One morning in November 2004 I opened my front door to find 3 feet of snow draped over the landscape. It was my first epic snowstorm and it was breathtaking. But then I spotted the mountain of snow on my absent boyfriend's truck...
Getting out of the driveway without ever having picked up a snow shovel was only half the battle; the prospect of tackling the roads left me with palpitations. I called my boss and said I couldn't make it to work. In between fits of laughter he managed, "Well, don't you have a truck?" My sobs appeased him slightly, and he offered this piece of illegal yet invaluable advice: "Just don't stop at the stop signs."
One evening in January, six years later, I found myself blithely hopping into my Prius to satisfy a South Valley Pizza craving. I was halfway to Bellevue when it dawned on me that I was driving in a blizzard. That's the moment that I realized this city-born, city-bred girl was finally a neo-native. And as any true native will tell you, snow is the lifeblood of this community. When it comes down to it, snow is why there is a Sun Valley.
From my early introduction to life in the snow through to today, I've never fully embraced the white stuff. It tops the lists of things I love most and of the things I like least about living in Sun Valley. The arrival of snow brings beauty, broad grins and buoyant moods. When it refuses to come, it strains our towns' economies and our patience. We spend late fall yearning for it to appear, but by mid-April most of us are ready to see the back of it. Snow is one of Sun Valley's greatest assets, but it is also one of our greatest liabilities. This is an intriguing paradox, one I decided to explore by dedicating this issue to the white stuff and its domination of life here.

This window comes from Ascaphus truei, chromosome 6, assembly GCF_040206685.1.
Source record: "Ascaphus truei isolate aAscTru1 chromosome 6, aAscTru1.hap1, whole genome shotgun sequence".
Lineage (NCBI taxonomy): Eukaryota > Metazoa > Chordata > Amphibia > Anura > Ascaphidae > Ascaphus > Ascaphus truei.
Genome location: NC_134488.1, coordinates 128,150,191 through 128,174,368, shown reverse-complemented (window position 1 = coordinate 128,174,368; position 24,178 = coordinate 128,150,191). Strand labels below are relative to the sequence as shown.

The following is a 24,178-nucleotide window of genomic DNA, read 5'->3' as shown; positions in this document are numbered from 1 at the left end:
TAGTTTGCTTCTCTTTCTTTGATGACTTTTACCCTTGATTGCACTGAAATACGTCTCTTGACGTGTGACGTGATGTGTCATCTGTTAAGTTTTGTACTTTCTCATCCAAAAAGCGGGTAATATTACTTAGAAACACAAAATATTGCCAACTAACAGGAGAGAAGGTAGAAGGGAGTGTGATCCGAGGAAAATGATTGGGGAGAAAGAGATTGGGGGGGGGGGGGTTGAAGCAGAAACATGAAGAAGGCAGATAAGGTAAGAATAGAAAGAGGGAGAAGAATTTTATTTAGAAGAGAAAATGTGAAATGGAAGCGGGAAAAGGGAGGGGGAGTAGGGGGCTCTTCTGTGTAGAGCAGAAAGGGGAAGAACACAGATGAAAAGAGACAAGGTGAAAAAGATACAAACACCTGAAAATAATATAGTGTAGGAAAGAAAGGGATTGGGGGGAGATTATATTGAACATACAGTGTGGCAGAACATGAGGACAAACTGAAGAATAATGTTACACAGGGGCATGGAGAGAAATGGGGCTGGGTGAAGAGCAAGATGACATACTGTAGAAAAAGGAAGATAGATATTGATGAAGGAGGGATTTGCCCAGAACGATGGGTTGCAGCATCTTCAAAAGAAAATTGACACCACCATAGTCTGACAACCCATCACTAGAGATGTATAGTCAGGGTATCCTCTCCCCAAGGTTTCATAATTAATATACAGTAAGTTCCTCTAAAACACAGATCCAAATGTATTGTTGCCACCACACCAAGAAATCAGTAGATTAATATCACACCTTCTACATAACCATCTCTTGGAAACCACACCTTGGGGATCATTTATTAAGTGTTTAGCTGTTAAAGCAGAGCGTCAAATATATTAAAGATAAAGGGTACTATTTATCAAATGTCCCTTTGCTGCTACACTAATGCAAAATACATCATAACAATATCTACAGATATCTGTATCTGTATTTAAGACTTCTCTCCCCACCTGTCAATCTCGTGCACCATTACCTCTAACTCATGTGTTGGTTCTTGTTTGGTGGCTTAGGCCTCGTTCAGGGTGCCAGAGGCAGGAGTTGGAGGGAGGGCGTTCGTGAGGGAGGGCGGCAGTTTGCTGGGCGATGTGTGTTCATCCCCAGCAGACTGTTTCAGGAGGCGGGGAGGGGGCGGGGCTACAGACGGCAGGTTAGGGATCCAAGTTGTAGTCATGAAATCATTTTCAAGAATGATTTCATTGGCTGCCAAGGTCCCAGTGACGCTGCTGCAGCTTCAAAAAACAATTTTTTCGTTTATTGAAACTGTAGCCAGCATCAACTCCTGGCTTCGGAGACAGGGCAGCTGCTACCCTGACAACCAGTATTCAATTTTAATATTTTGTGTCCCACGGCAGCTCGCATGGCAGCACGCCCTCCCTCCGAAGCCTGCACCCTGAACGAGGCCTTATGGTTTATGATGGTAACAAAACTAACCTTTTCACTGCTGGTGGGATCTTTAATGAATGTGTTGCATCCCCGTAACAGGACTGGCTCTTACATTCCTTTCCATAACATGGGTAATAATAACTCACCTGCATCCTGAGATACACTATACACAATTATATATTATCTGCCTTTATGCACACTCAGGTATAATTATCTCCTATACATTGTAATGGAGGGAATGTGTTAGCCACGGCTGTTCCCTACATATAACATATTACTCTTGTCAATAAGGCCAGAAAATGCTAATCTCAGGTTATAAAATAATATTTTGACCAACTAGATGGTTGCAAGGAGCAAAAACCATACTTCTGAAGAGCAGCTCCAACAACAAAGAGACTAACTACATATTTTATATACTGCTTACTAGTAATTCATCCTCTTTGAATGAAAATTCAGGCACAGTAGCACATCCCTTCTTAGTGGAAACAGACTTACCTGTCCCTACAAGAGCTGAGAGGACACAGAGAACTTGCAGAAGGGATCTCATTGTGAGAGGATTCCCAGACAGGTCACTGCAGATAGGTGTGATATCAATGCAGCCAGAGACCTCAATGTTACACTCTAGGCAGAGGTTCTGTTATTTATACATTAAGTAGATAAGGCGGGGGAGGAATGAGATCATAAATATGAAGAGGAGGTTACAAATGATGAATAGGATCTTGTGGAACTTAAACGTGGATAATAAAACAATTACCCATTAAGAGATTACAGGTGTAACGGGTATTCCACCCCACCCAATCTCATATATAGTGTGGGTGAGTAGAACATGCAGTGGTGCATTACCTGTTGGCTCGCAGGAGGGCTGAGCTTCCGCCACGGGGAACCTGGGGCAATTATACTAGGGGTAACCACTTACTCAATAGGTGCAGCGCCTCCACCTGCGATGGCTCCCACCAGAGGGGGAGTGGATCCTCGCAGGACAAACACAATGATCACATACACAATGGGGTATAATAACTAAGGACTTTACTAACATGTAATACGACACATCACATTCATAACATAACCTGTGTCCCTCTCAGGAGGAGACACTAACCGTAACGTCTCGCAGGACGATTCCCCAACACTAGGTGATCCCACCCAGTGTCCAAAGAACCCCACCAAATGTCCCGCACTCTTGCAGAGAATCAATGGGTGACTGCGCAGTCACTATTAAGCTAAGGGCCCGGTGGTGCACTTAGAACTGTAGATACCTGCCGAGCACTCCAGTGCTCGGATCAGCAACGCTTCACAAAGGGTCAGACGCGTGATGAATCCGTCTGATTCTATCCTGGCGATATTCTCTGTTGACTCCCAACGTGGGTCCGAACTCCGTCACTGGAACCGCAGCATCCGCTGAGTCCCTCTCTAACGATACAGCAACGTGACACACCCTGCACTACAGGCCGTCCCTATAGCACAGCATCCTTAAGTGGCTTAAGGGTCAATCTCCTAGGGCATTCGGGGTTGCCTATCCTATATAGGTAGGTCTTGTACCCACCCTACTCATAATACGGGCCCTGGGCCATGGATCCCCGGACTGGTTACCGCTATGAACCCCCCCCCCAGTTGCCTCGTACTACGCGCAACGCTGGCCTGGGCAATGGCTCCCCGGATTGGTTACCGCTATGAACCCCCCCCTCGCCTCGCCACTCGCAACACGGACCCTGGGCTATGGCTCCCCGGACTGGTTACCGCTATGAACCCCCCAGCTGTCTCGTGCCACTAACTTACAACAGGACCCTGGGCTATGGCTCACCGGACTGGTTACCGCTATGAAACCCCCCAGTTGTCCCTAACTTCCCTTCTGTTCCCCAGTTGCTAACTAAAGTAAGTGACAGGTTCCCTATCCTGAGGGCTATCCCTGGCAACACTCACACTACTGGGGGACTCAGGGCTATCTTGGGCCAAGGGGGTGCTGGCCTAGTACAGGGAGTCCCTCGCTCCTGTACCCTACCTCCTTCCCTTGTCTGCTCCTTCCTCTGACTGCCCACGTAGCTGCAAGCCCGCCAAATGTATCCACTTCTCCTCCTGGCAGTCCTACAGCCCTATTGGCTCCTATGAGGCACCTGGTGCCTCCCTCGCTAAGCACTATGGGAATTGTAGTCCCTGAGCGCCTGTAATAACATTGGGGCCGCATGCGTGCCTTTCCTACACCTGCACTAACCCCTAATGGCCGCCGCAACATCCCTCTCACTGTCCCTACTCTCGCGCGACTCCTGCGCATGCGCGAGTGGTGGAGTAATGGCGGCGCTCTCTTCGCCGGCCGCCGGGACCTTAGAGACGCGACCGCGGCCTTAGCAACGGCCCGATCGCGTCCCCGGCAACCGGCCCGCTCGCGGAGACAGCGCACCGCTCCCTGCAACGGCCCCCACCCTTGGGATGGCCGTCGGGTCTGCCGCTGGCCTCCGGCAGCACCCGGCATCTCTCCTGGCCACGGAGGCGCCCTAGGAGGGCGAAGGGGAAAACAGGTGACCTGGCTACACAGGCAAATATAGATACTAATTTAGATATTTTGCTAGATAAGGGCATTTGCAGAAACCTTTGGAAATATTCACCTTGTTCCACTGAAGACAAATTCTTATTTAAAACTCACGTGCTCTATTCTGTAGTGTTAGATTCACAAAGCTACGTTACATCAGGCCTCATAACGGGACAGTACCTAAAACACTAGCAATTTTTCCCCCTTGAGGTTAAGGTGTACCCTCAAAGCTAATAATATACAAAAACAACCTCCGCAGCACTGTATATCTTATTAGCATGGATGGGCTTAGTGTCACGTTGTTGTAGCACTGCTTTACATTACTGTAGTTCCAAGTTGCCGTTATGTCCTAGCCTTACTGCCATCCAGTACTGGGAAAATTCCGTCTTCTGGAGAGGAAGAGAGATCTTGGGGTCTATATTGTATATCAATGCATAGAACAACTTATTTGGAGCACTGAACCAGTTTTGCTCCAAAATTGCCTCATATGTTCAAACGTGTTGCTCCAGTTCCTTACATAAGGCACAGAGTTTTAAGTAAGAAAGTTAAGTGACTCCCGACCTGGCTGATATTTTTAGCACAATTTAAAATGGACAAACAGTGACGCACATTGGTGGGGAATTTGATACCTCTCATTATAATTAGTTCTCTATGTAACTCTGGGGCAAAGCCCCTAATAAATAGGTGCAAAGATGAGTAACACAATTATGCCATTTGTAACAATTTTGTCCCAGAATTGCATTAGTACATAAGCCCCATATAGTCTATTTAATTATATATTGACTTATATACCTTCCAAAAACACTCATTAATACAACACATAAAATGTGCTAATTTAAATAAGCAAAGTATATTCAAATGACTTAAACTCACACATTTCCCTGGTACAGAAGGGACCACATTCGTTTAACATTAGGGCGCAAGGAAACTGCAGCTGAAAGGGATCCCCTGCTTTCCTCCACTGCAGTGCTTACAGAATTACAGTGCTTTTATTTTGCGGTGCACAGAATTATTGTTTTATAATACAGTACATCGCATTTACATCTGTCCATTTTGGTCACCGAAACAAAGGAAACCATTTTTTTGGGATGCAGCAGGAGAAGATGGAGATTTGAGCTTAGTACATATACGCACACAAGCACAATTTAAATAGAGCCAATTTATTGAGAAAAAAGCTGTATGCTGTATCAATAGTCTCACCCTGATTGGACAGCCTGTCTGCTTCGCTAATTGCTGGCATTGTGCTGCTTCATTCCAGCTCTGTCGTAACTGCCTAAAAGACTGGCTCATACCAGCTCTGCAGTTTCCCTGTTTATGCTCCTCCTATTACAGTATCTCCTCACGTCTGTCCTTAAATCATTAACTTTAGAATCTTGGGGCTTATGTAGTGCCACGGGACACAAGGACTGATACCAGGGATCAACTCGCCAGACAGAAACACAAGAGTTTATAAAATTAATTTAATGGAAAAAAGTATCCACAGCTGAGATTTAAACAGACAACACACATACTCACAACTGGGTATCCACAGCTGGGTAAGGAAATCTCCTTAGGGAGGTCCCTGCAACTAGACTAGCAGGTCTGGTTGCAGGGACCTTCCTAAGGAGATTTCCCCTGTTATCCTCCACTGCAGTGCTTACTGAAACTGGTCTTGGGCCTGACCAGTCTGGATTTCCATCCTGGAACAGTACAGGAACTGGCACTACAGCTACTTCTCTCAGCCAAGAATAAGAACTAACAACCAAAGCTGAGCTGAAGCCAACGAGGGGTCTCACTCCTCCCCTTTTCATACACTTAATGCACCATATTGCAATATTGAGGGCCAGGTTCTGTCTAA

Many "Sun Valiants" have bravely invested their lives and livelihoods in snow—meet a handful of them in Winter Guides Deliver the 'Stoke' (page 28) and Snow Soldier (page 18). However, this can be a precarious path. By its very nature, life in a ski town is reliant on a fickle mistress. In Snow Sense (page 10) Greg Stahl examines the symbiotic relationship between ski town and Mother Nature. For me, the take home from his piece is that while snow is why we are all here, it is not a secure foundation for the future. As the country teeters on the edge of a fiscal cliff, the Wood River Valley faces its own precipice: the lack of a clear path beyond the snow.
In our cover story Back in the Valley Again (page 22), Brennan Rego explores one solution. The area's offspring are coming home, bringing with them much-needed verve and vigor, helping to move the valley forward. But what of their own futures? Prosperous careers are still elusive here. One "boomeranger" we profile believes he must make six figures to live here. His solution? Pursue a career elsewhere and live in Sun Valley part-time. That's a fine plan for an individual, but not for a community.
When it's snowing everyone in this town wins; let's make that true for the other 327 days of the year.
Jennifer Tuohy, Editor-in-Chief